Reasons behind Mendi unrest

UNREST in Papua New Guinea's Southern Highlands province is being widely described as a political problem requiring leadership to prevent escalation, writes Johnny Blades for Radio New Zealand International.
Reasons behind Mendi unrest Reasons behind Mendi unrest Reasons behind Mendi unrest Reasons behind Mendi unrest Reasons behind Mendi unrest

William Powi

Johnny Blades

PNG's government declared a state of emergency the a day after a mob went on a rampage in the provincial capital Mendi, destroying an Air Niugini aircraft and setting fire to the local courthouse, the provincial governor's house and other buildings.
The court ruling upholding Southern Highlands governor William Powi's 2017 election win sparked the rampage by supporters of a losing candidate who had challenged the result.
As part of the ensuing state of emergency provisions, PNG's government is ordering deployment of armed forces to restore order, and has suspended the provincial government.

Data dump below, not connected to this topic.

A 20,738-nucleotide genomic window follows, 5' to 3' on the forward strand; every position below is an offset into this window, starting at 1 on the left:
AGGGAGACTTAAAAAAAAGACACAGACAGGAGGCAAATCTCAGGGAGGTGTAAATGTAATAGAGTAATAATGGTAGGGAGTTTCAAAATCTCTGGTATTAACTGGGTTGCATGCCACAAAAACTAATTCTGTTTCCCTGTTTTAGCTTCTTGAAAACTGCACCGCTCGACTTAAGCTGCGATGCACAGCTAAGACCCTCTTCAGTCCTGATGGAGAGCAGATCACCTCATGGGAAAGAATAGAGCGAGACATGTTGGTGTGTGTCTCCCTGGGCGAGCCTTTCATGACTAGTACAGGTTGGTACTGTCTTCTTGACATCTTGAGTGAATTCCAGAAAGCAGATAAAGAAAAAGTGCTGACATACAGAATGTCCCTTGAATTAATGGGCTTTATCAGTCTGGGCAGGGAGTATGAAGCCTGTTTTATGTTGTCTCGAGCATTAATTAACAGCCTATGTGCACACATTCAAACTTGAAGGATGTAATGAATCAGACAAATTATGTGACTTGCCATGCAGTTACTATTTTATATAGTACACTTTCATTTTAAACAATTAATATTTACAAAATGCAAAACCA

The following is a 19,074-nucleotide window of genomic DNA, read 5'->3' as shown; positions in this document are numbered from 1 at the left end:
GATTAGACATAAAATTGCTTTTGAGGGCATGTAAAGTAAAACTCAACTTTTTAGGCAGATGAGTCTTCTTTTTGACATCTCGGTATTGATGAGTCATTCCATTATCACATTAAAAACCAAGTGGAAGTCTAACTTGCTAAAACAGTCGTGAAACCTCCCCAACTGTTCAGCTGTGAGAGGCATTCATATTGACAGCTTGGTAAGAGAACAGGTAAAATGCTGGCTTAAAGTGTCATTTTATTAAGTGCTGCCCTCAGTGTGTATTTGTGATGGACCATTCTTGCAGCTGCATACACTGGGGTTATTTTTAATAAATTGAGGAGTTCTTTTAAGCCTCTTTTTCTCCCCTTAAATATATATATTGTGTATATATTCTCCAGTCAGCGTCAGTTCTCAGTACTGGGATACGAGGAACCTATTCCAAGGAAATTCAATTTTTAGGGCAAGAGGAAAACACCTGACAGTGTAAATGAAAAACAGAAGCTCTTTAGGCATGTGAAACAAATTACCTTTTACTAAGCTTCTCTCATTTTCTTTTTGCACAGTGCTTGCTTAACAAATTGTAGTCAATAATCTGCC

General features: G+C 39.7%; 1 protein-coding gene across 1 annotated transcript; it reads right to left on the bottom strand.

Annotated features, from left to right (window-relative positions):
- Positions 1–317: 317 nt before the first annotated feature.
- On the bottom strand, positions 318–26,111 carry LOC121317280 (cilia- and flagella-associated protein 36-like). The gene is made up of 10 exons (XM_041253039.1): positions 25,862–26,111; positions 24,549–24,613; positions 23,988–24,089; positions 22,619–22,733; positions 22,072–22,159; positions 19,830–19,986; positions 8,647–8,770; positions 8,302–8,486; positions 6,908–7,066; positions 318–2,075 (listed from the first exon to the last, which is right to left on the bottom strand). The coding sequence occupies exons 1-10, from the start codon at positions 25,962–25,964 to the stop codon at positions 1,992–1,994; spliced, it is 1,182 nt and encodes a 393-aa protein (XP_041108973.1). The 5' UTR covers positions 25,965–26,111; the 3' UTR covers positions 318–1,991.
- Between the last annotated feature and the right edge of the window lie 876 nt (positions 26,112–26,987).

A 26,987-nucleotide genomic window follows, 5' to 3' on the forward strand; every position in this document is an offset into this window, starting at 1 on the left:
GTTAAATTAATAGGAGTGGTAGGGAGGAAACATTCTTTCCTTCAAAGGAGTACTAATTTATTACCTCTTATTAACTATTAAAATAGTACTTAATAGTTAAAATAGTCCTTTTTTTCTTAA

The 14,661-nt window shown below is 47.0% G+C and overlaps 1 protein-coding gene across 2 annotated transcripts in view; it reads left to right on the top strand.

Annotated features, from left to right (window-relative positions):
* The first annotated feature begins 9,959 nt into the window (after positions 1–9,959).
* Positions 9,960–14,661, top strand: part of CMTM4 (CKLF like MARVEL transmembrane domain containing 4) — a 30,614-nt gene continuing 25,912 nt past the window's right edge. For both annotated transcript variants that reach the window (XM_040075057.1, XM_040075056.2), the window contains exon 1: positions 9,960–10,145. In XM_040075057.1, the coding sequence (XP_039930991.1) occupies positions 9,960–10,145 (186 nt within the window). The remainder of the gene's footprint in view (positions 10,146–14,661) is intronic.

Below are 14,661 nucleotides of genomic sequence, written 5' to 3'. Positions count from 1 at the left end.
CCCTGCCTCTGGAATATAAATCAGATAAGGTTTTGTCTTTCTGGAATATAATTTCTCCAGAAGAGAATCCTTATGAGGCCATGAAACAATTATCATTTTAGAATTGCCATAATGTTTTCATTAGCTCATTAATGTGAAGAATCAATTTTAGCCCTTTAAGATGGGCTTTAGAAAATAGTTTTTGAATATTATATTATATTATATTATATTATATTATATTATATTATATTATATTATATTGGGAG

However, subsequently supporters of the suspended government and Powi began mobilising around the province with high-powered weapons, threatening violence.
While Mendi had quietened down early last week, police commander Gideon Kauke said the potential for unrest remained acute.
"This is not a normal law-and-order situation. It is political differences and politically manipulated issues that are causing all the destructions," he said.
Earlier, the Prime Minister Peter O'Neill said those behind last week's destruction would be arrested and prosecuted. But Kauke said police hadn't made arrests yet because the situation was highly charged.
"We will not immediately take action, but we will try and form a team of investigators, and they will look into this one," Kauke said.



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